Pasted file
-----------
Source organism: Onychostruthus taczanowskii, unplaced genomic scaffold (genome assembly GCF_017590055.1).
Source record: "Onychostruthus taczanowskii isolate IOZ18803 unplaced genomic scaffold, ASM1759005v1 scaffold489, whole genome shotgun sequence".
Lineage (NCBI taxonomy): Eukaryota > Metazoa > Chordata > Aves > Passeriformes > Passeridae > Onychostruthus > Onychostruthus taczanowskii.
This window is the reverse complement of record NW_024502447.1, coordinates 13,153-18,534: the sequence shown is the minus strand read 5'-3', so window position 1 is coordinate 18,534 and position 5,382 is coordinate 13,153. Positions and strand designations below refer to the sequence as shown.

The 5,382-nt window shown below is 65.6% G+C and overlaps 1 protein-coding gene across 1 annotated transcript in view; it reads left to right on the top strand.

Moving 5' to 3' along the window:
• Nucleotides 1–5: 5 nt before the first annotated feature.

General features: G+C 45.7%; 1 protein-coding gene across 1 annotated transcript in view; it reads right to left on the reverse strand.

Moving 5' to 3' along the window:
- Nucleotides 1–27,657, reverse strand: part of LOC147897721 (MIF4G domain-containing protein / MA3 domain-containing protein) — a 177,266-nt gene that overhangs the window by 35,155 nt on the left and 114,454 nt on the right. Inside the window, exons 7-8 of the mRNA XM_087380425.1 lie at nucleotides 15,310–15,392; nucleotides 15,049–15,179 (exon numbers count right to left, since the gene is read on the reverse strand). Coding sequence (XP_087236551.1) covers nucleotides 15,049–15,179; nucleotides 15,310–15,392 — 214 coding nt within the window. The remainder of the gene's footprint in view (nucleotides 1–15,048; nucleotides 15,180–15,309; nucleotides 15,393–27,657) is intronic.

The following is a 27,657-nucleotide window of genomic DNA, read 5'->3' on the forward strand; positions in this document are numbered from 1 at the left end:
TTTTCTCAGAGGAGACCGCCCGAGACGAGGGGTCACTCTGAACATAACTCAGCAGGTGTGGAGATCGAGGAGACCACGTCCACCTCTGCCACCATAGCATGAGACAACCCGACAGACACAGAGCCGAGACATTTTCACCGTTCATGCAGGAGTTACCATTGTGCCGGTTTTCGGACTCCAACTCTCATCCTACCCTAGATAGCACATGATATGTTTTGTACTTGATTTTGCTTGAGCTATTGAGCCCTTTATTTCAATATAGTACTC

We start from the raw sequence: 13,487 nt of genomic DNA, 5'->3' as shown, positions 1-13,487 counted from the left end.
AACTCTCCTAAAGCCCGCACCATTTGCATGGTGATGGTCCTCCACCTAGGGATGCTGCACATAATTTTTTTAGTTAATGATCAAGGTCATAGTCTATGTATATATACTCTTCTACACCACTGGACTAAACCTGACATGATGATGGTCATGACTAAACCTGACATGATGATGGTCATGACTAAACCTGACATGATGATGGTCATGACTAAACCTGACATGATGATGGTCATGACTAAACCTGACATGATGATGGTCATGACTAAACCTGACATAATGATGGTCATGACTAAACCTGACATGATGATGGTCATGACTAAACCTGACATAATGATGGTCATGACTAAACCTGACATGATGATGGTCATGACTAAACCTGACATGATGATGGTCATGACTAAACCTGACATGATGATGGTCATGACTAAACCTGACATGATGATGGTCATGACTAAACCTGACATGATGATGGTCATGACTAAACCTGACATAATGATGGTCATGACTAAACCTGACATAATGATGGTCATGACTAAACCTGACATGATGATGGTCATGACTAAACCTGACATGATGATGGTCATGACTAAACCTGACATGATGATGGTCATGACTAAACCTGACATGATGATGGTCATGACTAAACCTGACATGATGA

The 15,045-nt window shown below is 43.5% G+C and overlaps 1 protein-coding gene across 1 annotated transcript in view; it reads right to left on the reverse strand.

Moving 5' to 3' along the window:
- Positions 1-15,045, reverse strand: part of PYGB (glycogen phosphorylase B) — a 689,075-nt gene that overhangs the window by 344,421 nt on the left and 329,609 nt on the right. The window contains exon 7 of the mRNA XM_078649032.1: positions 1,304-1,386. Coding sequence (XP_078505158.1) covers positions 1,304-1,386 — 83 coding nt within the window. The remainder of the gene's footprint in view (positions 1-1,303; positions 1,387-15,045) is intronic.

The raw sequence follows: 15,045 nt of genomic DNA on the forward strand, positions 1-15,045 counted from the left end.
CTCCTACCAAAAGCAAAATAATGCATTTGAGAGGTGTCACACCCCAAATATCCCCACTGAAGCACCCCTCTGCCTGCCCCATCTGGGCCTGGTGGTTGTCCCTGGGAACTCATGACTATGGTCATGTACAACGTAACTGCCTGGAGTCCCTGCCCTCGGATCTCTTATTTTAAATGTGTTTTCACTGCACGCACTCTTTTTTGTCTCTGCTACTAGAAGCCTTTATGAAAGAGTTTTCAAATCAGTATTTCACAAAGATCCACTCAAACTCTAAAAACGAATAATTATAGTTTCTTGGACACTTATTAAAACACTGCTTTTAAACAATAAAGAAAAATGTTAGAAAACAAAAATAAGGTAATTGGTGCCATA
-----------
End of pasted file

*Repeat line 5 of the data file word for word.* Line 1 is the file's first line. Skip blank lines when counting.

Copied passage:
The 5,382-nt window shown below is 65.6% G+C and overlaps 1 protein-coding gene across 1 annotated transcript in view; it reads left to right on the top strand.